With that awful film Fast and the Furious (2001) (and it’s sequel) running up big box office money, it’s inevitable there are going to be a few movies that come out riding their coat tails.
The first time I heard about Biker Boyz, I figured that’s all it was. Sure, it wasn’t fast cars, it was fast bikes, but big deal. Since Fast and the Furious (2001) sucked so badly, I really didn’t have any interest in it. Anything that looked like it was trying to copy that craptastic film wasn’t something I wanted to be anywhere near.
But, as time wore on, it started peaking my interest. Why? Well, Laurence Fishburne (Boyz n the Hood (1991), The Matrix (1999), etc.) was playing a starring role, so I knew the acting was going to go up a few notches.
Another? Kid Rock. Yeah, I know, he’s not really known for his acting, just his music, but I wanted to see if he could do both. Still, I wasn’t going to pay to go see it in the theaters, so I waited until it hit DVD, then shelled out a couple of bucks, brought it home, and popped it in.
Laurence Fishburne continues his string of successes, at least acting-wise, with Biker Boyz. He puts a lot of character into his characters, so to speak. It doesn’t matter what he’s doing, whether he’s Morpheus in The Matrix (1999), an escaped con in Fled, or a biker in this film…whatever he does, Fishburne seems to bring out a deeper side to his character.
His voice is a great starter for that, but he himself just seems to flesh out his characters really well. No matter how shallow the role, he’s always got depth. When he’s given a decent storyline, he can really take the audience for a ride. And that’s just what he does in this film.
Newcomers Derek Luke and Kid Rock bring two unique personas to Biker Boyz. Kid Rock, already known for his music (and his bad boy image) just glides through the film without making too big of a statement. Derek Luke, on the other hand, doesn’t have any sort of background to rest on, and seems intent on proving he’s able to compete with the big boys, acting-wise. He does show some potential in this film, and it will be interesting to see how his career continues.
An added bonus for Biker Boyz is the plethora of familiar faces backing up the main characters. From Eriq La Salle (“ER” (TV)) as Kid’s dad, to Smoke’s friend Orlando Jones and Smoke’s on-again/off-again girlfriend Lisa Bonet, to handicapped Kareem Hardison, there’s a familiar face in every scene…and that’s just scratching the surface. It’s almost as fun just to watch the film and name something else the supporting cast has been in. It’s rare to have such a huge recognizable supporting cast, and it just adds to the fun of the film.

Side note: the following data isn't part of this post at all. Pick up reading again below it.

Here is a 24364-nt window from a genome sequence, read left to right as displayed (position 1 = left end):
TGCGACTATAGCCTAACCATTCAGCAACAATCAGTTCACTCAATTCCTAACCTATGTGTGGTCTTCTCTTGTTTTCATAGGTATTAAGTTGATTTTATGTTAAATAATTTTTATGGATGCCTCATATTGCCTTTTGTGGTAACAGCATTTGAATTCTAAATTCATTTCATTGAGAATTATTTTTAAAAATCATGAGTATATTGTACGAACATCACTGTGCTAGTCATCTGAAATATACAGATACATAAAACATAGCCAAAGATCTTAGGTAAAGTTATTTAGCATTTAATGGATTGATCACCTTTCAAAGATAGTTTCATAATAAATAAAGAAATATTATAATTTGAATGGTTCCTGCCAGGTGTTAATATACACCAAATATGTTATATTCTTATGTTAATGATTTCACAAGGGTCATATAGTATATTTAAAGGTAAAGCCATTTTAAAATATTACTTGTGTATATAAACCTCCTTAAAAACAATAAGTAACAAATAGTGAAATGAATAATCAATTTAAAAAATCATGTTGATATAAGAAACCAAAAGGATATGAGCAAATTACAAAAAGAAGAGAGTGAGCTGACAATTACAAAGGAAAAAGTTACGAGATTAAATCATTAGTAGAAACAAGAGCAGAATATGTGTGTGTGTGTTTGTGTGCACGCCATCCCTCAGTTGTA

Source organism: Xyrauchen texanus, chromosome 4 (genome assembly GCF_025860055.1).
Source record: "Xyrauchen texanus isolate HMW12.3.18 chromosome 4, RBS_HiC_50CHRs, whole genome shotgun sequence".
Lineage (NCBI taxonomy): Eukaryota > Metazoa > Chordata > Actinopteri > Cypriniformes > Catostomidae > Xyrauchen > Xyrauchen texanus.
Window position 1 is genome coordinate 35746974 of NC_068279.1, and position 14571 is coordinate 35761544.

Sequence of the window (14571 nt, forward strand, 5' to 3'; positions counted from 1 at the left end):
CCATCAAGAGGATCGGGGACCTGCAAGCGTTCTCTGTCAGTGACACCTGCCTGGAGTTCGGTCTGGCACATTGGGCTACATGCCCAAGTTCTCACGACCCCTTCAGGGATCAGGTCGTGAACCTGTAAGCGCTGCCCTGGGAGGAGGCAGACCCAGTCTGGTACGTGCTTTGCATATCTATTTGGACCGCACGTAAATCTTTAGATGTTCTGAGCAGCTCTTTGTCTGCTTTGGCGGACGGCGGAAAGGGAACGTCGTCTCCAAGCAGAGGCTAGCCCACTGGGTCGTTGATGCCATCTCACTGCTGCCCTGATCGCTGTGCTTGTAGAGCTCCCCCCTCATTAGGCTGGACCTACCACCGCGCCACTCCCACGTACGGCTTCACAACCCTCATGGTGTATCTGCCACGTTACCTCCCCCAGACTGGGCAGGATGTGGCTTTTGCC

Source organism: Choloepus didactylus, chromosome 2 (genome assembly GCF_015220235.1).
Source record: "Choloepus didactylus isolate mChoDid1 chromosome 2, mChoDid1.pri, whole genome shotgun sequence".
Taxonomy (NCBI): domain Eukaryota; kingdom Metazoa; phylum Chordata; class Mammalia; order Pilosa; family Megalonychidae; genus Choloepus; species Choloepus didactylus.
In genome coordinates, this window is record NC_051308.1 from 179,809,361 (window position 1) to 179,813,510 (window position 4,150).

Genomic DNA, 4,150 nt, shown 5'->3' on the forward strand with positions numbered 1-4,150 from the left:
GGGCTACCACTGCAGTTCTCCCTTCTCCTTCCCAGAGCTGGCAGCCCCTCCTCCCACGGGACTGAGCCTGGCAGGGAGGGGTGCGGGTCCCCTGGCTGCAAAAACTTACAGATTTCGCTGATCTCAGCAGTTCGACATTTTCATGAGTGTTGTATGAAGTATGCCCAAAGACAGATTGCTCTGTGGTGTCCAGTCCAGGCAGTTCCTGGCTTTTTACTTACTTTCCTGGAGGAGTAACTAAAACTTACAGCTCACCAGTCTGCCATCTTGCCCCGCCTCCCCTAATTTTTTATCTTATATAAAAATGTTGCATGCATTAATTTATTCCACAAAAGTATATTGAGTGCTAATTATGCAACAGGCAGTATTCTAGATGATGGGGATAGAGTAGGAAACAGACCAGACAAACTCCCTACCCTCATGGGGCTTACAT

Biker Boyz outshines it’s predecessor Fast and the Furious (2001) in one incredibly major way – it’s actually got a plot, and (more to the point), the viewer will want the plot to keep going, because they actually want to see what happens next. In Fast and the Furious (2001), it was just about the cars, and the actors basically got annoying if they weren’t racing. Here, they’ve got the flash and excitement of the bikes, plus they’ve put together a really decent plot. See if you can learn from this film, Fast and the Furious (2001) – you CAN have both!
With films like Biker Boyz, a huge amount of time has to be put into the special effects, or the viewer will lose interest. True, this film at least has a good plot to go with the racing, but the viewer would still lose interest if all the build-up turns out to be cheesy, or the races are just plain un-exciting.
That’s one thing Fast and the Furious (2001) did have going for it, and Biker Boyz doesn’t disappoint in that arena either. The filmmakers and cast definitely take full advantage of their time with the bikes, and put out some intense sequences. Some of the special effects are a little strange, such as a grainy image indicating a flashback, but the rest of the effects more than make up for it.
There are only a couple of flaws with Biker Boyz. The one major one occurs about an hour and 10 minutes into it. There’s an incredibly bad editing job, and it kind of throws the viewer out of the film for a little while. With just that one editing error, the next 10 minutes or so are almost wasted film. The viewer will start worrying the DVD player has skipped a part of the film, or something. It’s a real pity, but the good news is it occurs at a point where the viewer doesn’t need to be real involved in the film – no major plot points, in other words.
The other seems to be another editing error. The relationship between Kid and Tina starts slow with two meetings, where she basically ignores him, then suddenly she’s all over him. It’s kind of silly, but the relationship grows steadily from there on, and makes up for it.
All in all, Biker Boyz may have ridden the coat tails of Fast and the Furious (2001) onto the big screen, but they far surpass that film by the end. That’s mainly thanks to the actors’ talents, because they are what turns this movie from just a simple copycat to a real likeable film.
If you haven’t seen Fast and the Furious (2001) yet (or you have, and are shying away from films like it), you should really check out Biker Boyz. It leaves cheesy Vin Diesel car films far in the dust.